Surgical Sponges Left Behind After Surgery Reveal the Complexity and Cost of Surgical Errors

Leaving behind a surgical sponge after a procedure is a “never” event that happens with troubling frequency. According to the most recent data, there was approximately one “foreign object” case for every 5,500 operations from 2003 to 2006. Furthermore, an examination of malpractice settlements over a two-decade period found that sponge cases are common at a rate of roughly 2,024 claims per year. Such errors are human mistakes caused by failing to properly count surgical sponges used and removed during any given procedure. In most instances, the staff person responsible for counting the sponges makes an error. These errors often require further surgery, complications, risk of infection, and pain and discomfort for the patient. In order to avoid the risk of human error, some health advocates are pushing for new technology that would use bar-coded sponges that can be read by electronic scanners, even when the sponges are soaked in blood or bodily fluids. If the technology works, this would reduce the human element and perhaps increase patient safety.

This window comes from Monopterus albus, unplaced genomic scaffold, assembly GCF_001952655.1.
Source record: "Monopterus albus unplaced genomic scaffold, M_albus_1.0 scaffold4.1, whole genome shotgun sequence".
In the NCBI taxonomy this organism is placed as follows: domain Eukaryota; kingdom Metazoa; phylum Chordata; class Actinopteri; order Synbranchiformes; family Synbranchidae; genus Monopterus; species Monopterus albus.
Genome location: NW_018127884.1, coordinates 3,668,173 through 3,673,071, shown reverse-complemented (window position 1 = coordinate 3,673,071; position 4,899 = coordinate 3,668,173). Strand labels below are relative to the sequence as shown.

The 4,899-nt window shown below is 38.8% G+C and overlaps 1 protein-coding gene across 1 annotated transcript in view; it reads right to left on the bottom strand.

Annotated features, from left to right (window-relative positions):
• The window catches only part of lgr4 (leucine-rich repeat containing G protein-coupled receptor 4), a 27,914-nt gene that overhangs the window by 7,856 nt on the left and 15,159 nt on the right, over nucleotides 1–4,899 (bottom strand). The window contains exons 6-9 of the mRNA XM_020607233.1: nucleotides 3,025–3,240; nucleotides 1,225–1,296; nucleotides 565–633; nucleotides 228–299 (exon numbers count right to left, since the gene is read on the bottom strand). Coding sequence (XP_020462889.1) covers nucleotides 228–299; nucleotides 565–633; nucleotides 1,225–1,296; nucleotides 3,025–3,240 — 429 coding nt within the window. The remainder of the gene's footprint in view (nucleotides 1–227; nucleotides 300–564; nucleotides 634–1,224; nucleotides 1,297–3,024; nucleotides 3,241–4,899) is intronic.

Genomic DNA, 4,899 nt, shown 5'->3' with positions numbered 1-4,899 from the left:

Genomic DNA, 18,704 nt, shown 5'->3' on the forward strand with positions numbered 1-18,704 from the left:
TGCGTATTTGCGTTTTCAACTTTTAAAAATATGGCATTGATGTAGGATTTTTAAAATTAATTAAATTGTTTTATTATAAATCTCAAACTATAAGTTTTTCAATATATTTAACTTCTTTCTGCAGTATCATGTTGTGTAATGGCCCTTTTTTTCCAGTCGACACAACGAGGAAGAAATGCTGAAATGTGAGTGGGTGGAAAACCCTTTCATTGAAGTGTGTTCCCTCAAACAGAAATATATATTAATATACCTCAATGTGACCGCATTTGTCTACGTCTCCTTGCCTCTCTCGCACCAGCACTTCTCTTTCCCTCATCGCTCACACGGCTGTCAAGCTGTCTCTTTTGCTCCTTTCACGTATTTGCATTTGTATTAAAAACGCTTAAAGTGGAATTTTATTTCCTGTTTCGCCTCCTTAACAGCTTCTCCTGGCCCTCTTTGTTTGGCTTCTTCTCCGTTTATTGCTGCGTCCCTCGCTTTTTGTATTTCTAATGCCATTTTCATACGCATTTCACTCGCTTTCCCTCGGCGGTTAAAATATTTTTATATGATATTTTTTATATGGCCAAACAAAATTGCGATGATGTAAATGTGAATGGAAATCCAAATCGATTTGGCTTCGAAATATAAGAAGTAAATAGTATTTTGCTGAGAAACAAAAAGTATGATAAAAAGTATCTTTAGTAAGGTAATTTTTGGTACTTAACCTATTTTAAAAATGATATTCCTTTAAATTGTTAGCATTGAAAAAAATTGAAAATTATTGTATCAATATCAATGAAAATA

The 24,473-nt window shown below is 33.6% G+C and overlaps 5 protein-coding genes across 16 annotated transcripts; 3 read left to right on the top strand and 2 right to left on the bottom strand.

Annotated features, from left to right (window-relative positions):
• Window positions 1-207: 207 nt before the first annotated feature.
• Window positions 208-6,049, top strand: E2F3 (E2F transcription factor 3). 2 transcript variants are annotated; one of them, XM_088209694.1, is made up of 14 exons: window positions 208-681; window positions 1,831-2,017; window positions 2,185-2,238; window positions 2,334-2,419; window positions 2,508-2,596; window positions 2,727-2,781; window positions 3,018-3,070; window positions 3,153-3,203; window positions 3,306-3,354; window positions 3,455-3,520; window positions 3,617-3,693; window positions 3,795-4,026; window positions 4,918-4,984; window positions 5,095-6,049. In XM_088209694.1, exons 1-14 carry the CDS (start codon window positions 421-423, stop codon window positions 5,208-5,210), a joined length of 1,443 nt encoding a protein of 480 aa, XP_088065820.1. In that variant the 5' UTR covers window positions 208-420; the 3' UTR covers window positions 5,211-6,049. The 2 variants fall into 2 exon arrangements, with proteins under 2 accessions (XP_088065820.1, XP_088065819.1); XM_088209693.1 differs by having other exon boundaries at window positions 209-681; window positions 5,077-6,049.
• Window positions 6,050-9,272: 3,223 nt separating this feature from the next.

Holly Haines